When it comes to news reporting from the Windy City along with political insight few come better than Lynn Sweet of the Chicago Sun-Times. To say I have respected this reporter for decades would be an understatement. When it comes to solid writing and a tenaciousness for getting information Sweet is the type of journalist who always gets praised on this blog.
While I enjoy newspapers between my fingers after they land on my front stoop the decades-long appreciation I have for the Sun-Times makes it the only digital paper to be read daily at our home.
So very early this morning—or very late last night–I read a most impressive article by Sweet, who was at the Highland Park parade when hell opened up. One that I will post below in its entirety, something I seldom do. But given a paywall and the power of her words, I take this exception and simply ask that you read the following.
You know why I’m writing this.
I was at the Highland Park Fourth of July parade.
Not as the Sun-Times Washington bureau chief. As a civilian. I’m staying with my sister over this holiday. She lives in Highland Park, which is approximately 25 miles north of Chicago’s downtown. More than 30,000 people live there.
I just wanted to go to this parade and enjoy the day. Hang out with friends. Maybe after the parade, go to one of the stunning Lake Michigan beaches that hug this North Shore suburb. Or maybe have a swim at the Highland Park pool, next to the fire station. That fire station transformed into an emergency operations center after the unimaginable — is this a cliché? — happened.
In a matter of seconds, a sniper — using a high-powered, rapid-fire weapon — slaughtered six people and wounded dozens of others as the parade made its way down Central Avenue in downtown Highland Park.
The parade started about 10 a.m. I’m at the start of the route.
Leading off the parade were fire engines from Highland Park, sirens blaring in a good way — before the world changed in this suburban city at 10:14 a.m., when the sniper started shooting from a rooftop.
There was a color guard — four sailors, two with rifles on their shoulders. Soon after that, the Highland Park City Council marched, led by Mayor Nancy Rotering — who a few minutes after she passed me would be dealing with a massacre on what was supposed to be a day of celebration.
The blue-shirted members of the Highland Park High School band stepped off playing “It’s a Grand Old Flag.” Then the marchers from the League of Women Voters from Highland Park and Highwood.
It was all so delightfully normal.
Then it wasn’t.
I was watching and listening to the Maxwell Street Klezmer Band perform on top of a flatbed truck when I saw people running away from Central Avenue. “A shooter,” someone said. I saw terrified people run into an underground garage, looking for safety from the bullets.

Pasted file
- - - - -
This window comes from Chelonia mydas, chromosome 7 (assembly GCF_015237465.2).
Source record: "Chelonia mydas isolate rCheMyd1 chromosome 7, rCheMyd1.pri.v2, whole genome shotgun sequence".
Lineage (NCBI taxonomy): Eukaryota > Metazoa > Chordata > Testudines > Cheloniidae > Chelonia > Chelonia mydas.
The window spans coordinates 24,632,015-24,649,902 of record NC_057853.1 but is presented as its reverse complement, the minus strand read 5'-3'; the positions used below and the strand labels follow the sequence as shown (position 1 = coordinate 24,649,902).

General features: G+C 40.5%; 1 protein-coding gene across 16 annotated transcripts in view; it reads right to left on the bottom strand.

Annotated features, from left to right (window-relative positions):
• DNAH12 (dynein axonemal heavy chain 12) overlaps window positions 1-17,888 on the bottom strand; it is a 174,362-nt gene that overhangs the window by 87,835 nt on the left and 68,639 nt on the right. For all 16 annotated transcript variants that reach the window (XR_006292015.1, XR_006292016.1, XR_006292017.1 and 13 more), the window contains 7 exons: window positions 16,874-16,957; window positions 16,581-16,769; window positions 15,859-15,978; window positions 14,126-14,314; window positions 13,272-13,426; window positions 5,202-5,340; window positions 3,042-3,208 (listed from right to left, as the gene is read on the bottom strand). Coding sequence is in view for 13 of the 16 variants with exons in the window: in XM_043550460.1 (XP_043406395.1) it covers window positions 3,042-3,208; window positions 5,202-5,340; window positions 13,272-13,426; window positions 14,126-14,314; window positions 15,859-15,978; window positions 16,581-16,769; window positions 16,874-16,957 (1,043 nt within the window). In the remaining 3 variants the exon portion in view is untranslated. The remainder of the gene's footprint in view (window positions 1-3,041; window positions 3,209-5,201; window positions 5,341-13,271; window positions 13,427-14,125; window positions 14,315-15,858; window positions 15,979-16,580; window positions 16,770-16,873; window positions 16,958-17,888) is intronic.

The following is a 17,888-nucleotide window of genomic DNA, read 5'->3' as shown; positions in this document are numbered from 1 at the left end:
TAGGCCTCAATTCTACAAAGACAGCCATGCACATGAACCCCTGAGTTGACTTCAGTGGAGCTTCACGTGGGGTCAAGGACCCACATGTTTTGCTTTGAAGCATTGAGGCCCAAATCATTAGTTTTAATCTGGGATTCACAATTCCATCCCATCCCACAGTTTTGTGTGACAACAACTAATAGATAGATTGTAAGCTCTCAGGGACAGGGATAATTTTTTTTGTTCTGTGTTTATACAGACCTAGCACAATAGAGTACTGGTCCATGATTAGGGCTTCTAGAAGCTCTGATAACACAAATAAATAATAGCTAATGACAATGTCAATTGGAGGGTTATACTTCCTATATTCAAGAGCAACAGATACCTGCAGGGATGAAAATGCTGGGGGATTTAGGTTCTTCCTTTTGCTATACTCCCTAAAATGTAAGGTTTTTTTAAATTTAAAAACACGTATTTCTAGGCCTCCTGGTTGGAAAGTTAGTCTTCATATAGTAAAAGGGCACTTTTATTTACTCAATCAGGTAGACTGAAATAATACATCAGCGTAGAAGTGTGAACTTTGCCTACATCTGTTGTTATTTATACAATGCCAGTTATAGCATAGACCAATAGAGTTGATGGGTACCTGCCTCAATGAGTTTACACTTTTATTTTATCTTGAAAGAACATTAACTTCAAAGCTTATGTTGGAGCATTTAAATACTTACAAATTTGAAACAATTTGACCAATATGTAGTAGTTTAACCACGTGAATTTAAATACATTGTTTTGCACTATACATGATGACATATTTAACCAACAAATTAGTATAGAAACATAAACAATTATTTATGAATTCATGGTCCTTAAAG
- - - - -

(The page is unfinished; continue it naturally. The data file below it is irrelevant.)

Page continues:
As people were fleeing the scene, I hustled toward it. Please don’t make a big deal that I did it. I’m a reporter.
I saw, frozen in time, what people left when they fled. So many baby carriages. Folding chairs. Backpacks. Water bottles. Towels. Blankets. Police were asking people to leave the active shooting scene.
As I approached Port Clinton Square, by the reviewing stand, I saw a woman down. I don’t know if she was dead or alive. Two people were leaning over her. I saw another woman on the ground.
Then, near a bench in the square, I came upon a pool of blood, ruby red blood. There was so much blood, that the blood puddle was lumpy because so much already coagulated. The shape of the blood — was this a twisted Rorschach test? — looked like a handgun to me.
I’m going into this gruesome detail because this is what gun violence from a rapid-fire weapon with an apparent high capacity magazine looks like. My sister, Neesa, on Central near the railroad tracks, heard two sequences of rapid fire. The pause is likely when the shooter switched out magazines.
I saw my first body of the day. A blanket covered the top of the man. His shorts were soaked with blood. His legs were bloody and blood was still flowing out of him. Two more bodies were on the steps leading into Port Clinton. Thankfully, someone threw blankets over their torsos.
We know that a “person of interest” has been apprehended. He’s local, 22 years old, grew up here. We all wonder about his motive.
As I’m writing this, a friend just sent me a note from his rabbi about a member of North Shore Congregation Israel who was murdered Monday.
Both President Joe Biden and Vice President Kamala Harris spoke about the horror in Highland Park. Harris will be in Chicago on Tuesday and it’s likely she will further address gun violence. Gov. J.B. Pritzker and Sen. Tammy Duckworth, with Rotering and many law enforcement officials, gave a press briefing from that firehouse — the one next to the city’s pool, where we were supposed to be celebrating our nation’s independence.
The Highland Park mass shooting is getting global attention, as it should: It’s the worst mass attack in recent Illinois history.
As we mourn the Highland Park victims, let’s not forget the chronic loss of life in Chicago happening almost every day from gun violence.
On Chicago’s South and West sides, nine people were killed and at least 52 others were wounded by gunfire in Chicago as of Monday evening on this Fourth of July weekend.
In May, the massacres in Buffalo and Uvalde were added to the tragically growing list of mass shootings in the U.S.
And now Highland Park.
I’ve been reporting on gun massacres for years — since the 1999 Columbine school shootings. But always from a distance. I wasn’t there when the killing happened.
Until this July Fourth.
When I was.